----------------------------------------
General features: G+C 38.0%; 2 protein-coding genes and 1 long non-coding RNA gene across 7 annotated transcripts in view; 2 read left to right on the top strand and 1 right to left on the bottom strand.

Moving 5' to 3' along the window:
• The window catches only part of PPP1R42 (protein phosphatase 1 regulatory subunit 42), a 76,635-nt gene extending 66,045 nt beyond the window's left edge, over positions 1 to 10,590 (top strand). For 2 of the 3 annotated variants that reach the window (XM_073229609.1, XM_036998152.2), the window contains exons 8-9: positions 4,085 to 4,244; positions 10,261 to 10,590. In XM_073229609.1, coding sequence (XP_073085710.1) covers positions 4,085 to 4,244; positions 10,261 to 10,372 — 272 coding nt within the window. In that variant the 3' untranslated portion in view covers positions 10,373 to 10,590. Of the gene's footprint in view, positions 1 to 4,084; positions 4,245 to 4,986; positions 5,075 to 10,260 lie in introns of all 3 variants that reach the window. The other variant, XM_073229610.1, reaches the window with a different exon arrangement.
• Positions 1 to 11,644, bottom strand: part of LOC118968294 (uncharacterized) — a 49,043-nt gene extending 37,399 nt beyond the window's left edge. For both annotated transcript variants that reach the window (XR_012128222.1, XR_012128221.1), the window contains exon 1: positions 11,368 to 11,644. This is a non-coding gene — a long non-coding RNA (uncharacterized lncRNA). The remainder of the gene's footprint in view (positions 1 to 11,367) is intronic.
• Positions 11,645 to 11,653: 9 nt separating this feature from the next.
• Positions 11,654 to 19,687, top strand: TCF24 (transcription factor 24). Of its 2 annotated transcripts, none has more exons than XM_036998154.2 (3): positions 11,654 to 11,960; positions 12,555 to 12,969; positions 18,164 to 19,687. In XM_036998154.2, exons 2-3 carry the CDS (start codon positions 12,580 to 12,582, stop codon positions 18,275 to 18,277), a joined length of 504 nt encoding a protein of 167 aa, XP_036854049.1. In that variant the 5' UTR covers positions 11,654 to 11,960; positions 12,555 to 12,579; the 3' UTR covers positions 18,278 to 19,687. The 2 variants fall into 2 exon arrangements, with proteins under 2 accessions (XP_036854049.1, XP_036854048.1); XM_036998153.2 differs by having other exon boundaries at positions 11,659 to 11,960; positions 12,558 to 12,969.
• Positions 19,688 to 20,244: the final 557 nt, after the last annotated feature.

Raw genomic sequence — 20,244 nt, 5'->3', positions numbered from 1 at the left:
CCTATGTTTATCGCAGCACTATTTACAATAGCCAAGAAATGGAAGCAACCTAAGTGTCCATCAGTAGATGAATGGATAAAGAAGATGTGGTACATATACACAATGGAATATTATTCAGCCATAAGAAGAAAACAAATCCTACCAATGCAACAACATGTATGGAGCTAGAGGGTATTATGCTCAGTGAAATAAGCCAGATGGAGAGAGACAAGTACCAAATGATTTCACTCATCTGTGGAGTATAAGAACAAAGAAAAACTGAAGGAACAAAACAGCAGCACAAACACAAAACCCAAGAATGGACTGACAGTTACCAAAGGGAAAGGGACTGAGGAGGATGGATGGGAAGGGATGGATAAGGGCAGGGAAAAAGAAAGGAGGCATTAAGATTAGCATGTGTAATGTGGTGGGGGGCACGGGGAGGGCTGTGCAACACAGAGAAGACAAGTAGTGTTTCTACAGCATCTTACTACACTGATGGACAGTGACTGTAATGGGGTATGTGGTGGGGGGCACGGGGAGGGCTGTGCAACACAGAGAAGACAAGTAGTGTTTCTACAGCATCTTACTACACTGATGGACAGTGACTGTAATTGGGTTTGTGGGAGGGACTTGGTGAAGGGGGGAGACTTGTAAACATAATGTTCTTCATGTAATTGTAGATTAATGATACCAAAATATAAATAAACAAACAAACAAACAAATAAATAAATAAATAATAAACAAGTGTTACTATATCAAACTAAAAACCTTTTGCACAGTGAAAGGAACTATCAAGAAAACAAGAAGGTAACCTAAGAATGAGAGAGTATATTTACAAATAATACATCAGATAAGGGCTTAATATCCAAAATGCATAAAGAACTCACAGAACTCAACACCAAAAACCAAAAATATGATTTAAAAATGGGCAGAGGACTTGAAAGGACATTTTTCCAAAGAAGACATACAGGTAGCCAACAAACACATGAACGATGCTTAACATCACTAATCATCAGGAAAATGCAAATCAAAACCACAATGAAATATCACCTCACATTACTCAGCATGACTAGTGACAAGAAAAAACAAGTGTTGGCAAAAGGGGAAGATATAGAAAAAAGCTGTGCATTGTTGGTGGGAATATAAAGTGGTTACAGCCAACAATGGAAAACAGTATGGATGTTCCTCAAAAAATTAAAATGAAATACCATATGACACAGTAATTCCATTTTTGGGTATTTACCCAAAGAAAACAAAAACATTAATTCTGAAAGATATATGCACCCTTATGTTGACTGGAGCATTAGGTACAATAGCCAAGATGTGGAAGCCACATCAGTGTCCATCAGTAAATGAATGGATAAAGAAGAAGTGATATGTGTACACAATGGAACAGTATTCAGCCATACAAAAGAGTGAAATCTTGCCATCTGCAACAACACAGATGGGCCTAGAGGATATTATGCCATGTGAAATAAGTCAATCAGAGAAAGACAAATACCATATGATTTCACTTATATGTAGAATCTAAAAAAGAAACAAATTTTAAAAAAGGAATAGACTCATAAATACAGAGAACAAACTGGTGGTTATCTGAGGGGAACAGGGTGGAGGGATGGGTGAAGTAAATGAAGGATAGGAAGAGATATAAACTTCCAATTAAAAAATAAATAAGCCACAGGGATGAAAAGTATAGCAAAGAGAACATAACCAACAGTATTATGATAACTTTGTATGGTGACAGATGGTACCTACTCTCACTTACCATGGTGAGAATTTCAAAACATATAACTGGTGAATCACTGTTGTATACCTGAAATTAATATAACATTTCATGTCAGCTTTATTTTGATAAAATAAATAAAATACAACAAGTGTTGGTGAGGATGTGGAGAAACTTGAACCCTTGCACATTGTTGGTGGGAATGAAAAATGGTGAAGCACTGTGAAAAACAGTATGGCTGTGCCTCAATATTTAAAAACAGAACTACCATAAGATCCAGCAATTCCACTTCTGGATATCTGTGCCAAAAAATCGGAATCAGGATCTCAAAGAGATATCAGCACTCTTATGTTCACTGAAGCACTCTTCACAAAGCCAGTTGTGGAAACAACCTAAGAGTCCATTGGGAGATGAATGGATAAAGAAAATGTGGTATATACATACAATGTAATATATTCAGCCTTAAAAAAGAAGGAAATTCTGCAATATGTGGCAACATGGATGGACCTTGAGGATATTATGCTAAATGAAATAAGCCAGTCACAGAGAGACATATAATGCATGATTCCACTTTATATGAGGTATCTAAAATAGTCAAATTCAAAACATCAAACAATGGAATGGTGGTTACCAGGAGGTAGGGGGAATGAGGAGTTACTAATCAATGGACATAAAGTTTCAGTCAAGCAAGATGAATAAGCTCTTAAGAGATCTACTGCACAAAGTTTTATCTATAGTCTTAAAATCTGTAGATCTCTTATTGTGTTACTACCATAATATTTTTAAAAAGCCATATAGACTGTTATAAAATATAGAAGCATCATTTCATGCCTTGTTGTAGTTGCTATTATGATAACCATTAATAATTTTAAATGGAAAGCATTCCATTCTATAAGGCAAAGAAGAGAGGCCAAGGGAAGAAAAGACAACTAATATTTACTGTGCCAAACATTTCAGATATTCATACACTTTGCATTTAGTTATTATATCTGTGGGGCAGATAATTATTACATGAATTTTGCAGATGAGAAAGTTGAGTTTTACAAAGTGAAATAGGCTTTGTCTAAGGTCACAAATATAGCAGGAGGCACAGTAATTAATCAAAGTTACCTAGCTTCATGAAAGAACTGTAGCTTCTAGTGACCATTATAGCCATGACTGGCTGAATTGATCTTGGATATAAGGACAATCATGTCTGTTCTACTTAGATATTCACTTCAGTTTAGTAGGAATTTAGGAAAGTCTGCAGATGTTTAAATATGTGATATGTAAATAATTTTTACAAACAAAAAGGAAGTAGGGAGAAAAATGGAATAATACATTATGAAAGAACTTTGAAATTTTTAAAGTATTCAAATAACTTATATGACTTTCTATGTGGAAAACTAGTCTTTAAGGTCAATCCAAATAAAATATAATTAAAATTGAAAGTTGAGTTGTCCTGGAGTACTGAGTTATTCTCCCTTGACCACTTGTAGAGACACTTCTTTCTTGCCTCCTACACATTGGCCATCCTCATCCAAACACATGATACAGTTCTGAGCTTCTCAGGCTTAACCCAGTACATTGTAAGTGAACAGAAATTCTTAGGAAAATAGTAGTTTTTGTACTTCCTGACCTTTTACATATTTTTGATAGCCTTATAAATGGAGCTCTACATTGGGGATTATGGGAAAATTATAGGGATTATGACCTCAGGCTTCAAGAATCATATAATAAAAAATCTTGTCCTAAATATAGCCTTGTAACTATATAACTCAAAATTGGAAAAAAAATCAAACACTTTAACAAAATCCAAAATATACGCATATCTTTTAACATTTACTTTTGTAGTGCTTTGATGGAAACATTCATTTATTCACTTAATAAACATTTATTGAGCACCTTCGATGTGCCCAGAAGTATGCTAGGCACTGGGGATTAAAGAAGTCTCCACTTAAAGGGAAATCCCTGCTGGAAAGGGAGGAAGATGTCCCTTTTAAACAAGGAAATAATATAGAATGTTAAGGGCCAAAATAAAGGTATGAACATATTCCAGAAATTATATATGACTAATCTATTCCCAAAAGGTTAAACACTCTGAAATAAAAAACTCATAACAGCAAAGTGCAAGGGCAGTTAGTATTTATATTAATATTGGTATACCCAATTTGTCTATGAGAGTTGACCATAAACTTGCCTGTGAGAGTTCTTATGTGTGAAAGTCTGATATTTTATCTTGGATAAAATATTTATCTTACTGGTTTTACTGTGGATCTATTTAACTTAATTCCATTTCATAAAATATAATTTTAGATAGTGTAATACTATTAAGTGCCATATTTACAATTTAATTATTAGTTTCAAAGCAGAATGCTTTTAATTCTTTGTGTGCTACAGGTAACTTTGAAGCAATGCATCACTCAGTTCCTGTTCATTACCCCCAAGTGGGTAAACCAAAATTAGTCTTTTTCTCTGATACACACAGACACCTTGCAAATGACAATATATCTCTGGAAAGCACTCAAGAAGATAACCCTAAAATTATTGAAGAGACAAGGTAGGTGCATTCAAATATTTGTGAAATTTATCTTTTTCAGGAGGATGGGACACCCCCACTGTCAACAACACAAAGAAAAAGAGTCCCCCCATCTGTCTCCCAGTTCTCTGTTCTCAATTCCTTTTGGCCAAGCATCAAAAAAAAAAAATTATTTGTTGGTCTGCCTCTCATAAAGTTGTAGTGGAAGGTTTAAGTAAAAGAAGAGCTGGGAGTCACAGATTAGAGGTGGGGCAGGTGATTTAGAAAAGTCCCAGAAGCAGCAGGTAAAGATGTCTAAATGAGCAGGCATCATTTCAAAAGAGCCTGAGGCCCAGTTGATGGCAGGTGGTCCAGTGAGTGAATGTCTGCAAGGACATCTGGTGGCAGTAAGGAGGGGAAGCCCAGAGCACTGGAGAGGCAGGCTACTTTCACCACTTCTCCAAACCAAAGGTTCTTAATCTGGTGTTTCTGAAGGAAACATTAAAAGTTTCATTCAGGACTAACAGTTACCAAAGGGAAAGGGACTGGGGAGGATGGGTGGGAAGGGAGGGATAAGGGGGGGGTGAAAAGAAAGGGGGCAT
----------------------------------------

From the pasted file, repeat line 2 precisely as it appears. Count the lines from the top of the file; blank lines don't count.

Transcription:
Moving 5' to 3' along the window: